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Google’s Ray Kurzweil on the moment when computers will become conscious

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In 2012, Google (s goog) hired Ray Kurzweil to build a computer capable of thinking as powerfully as a human. It would require at least one hundred trillion calculations per second — a feat already accomplished by the fastest supercomputers in existence.

The more difficult challenge is creating a computer that has a hierarchy similar to the human brain. At the Google I/O conference Wednesday, Kurzweil described how the brain is made up of a series of increasingly more abstract parts. The most abstract — which allows us to judge if something is good or bad, intelligent or unintelligent — is an area that has been difficult to replicate with a computer. A computer can calculate 10 x 20 or tell the difference between a person and a table, but it can’t judge if a person is kind or mean.

To get there, humans will need to build computers that can build abstract consciousness from a more concrete level. Humans will program them to recognize patterns, and then from those patterns they will need to be smart enough to learn to understand more.

People have a tendency to dismiss using artificial intelligence for specific applications like speech recognition, Kurzweil said, but he believes each new application is a part of the greater effort to develop AI.

“I like the idea of crossing the river one stone to the next,” Kurzweil said. “We do get from here to there one step at a time.”

When computers do reach the stage that they can compete with, or outstrip, humans in intelligence, Kurzweil said that he is ready to accept them as conscious beings. There is no experiment that can be run to determine if an entity is conscious, he said, but robots and computers will likely someday claim to be experiencing it. He described accepting their consciousness as a “leap of faith” that other people will take too.

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43 Responses to “Google’s Ray Kurzweil on the moment when computers will become conscious”

  1. I’m not sure I agree that a certain level of intelligence = consciousness. I think that intelligence + self-awareness = consciousness.

    Just a thought.

  2. Burkart

    One great problem with “artificial intelligence” is that we humans more or less unconsciously define or at least often compare it with human intelligence. So, we seam to try to rebuild human intelligence which is so complex that the delepment of AI itself is so complex.
    (Consciousness is a typical idea of human intelligence.)

  3. Mcbeese

    Makes me laugh when people make pronouncements about what can’t be achieved, as though they were qualified to make those statements. The flat earth society.

  4. Charles Teague

    Creating a computer to be able to decide concepts such as “good vs. bad” is essentially defining a morality for it to follow. In this vein, humans basically assign morality around the “value” or “importance” of human life. There’s lots of exceptions to the rule here, but basically, if something is harmful to us as a species, we consider it “bad” and if something is beneficial to us it is considered “good”. I wonder if the root of morality and gut feeling decision making, intuition, is found in how well we can program a machine to “care” about it’s (and other machines like it) own well-being? Make decisions according to how beneficial they are to itself and its own kind. This is more like human decision making, than the typical agnostic A != B decision making process. The machine’s decision making process has to incorporate at it’s root the continual question of “how does decision benefit, impact or affect me and my kind?”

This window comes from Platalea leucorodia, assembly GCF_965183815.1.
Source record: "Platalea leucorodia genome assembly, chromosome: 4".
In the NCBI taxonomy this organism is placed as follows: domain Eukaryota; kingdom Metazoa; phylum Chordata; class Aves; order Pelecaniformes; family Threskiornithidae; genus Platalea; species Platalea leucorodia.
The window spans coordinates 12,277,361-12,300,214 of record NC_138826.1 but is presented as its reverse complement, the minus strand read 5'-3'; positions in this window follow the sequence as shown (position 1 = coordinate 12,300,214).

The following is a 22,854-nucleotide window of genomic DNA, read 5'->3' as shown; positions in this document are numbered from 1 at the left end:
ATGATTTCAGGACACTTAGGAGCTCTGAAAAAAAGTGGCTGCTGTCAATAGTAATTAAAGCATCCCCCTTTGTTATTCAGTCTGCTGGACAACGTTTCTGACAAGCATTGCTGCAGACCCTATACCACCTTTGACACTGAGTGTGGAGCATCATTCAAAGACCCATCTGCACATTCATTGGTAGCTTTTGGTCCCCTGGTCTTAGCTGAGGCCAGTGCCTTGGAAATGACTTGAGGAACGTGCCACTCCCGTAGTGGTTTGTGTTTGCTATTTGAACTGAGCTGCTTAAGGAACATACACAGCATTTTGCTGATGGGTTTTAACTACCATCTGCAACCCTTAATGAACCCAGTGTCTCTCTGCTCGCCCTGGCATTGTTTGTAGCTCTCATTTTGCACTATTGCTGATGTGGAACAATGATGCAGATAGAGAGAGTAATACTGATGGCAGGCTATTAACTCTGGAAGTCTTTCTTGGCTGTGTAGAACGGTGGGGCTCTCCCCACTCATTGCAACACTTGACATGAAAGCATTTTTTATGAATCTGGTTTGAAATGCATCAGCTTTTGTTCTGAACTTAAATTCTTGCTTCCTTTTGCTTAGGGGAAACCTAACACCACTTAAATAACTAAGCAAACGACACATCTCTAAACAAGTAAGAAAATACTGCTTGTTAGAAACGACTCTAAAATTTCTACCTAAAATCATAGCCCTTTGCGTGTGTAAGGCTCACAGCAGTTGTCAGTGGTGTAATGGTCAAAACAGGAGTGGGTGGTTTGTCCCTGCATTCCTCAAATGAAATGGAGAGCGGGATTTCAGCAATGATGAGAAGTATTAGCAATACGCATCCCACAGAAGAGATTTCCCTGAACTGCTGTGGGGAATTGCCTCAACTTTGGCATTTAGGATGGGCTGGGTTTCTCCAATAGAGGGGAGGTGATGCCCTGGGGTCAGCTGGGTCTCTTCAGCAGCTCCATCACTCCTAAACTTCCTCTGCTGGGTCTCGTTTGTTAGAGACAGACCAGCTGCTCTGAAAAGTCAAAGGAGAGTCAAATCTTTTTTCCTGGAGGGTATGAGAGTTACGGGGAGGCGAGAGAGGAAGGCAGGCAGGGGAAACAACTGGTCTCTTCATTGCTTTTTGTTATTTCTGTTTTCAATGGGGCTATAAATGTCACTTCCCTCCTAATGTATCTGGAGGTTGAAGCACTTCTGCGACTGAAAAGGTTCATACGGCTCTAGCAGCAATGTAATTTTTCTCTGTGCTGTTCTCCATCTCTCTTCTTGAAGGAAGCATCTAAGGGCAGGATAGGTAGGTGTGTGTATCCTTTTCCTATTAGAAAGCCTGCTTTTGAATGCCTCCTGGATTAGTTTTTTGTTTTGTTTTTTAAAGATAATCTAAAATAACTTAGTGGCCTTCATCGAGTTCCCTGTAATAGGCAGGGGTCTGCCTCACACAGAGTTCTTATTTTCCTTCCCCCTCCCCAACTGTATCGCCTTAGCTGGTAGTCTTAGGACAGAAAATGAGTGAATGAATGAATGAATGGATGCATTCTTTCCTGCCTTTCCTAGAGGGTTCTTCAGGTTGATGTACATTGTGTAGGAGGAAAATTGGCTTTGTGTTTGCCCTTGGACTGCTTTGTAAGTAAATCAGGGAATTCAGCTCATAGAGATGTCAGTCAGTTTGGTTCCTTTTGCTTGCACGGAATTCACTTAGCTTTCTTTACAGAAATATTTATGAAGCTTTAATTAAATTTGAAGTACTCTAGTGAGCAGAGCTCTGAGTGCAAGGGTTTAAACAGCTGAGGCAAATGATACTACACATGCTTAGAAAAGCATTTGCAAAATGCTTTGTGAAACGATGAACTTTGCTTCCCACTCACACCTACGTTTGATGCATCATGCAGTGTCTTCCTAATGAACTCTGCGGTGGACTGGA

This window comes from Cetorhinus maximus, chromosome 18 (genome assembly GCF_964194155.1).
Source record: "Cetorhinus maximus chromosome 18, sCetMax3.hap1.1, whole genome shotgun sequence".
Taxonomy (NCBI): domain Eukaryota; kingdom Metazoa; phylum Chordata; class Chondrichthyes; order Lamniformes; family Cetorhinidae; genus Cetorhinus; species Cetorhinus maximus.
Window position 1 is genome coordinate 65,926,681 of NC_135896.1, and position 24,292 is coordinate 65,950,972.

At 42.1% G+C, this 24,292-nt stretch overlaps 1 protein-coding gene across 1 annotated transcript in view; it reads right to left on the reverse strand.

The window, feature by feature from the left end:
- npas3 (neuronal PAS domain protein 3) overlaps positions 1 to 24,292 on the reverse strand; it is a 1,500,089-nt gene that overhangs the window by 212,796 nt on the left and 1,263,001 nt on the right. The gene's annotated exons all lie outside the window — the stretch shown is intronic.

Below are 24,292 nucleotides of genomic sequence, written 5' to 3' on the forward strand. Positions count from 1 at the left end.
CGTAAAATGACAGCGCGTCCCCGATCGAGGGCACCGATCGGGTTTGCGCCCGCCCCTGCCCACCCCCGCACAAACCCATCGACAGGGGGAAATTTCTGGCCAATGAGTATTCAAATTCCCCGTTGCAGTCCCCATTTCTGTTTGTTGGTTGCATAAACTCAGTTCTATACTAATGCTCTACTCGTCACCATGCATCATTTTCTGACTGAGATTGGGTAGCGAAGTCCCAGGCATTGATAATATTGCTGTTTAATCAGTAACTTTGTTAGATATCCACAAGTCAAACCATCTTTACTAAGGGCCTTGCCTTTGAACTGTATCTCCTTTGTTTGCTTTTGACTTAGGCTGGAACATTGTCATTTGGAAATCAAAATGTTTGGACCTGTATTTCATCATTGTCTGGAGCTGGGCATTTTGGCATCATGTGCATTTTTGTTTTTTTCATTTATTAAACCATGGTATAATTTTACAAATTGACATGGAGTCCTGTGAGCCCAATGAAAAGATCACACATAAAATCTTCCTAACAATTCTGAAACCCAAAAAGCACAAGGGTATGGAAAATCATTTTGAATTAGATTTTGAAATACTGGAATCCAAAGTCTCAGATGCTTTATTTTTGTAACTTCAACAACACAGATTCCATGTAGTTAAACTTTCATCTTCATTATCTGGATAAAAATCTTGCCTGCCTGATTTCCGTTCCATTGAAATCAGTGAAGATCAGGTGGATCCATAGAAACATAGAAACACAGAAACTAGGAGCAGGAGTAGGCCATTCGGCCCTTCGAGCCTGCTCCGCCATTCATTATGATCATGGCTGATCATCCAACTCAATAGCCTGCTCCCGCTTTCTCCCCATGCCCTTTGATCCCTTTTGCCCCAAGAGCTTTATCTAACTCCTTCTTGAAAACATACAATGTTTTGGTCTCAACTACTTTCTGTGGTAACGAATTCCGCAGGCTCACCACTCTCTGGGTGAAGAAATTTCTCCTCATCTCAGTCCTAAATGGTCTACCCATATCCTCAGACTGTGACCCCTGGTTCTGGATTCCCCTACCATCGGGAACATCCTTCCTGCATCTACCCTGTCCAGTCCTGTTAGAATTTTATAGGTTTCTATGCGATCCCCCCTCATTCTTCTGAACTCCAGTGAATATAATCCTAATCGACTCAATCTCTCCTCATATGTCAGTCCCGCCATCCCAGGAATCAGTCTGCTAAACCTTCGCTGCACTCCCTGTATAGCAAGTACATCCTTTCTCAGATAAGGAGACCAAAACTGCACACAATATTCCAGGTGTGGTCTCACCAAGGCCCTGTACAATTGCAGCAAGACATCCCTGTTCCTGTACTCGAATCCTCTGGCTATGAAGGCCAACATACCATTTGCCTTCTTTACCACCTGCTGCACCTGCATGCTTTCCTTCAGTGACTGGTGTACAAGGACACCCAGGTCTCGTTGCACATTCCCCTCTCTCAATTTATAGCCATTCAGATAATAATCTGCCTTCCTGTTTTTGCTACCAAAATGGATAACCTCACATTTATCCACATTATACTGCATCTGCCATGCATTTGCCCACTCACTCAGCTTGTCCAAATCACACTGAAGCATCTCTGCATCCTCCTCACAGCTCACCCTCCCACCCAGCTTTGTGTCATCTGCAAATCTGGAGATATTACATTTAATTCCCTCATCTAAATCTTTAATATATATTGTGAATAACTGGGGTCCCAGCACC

5. Ben Morgan

    > A computer can calculate 10 x 20 or tell the difference between a person and a table, but it can’t judge if a person is kind or mean.

    That’s easy:

    if (kickDog) {
    person = “Mean”
    else {
    person = “Kind”

  6. gmsrwinther

    For those of you who accept biological evolution through “natural selection”, I would offer some food for thought: A vast array of biological traits have come into being incrementally over time, and among the most recent of these are intelligence and self-awareness. While there may be an over-arching grand-design across time that pre-determined the emergence of the more “advanced” traits like self-awareness, the basic biological machinery underlying this process is quite simple. Also, I’d like to point out that there are other types of selective pressures, such as “artificial selection” that drives biodiversity among domesticated animals and agricultural plants. So I would venture that if somehow humans can create a virtual adaptive-landscape having a viable AI inheritance/diversification/selection self-sustaining feedback-framework, that the results could be quite unimaginable (for better or worse).

  7. Tilgaz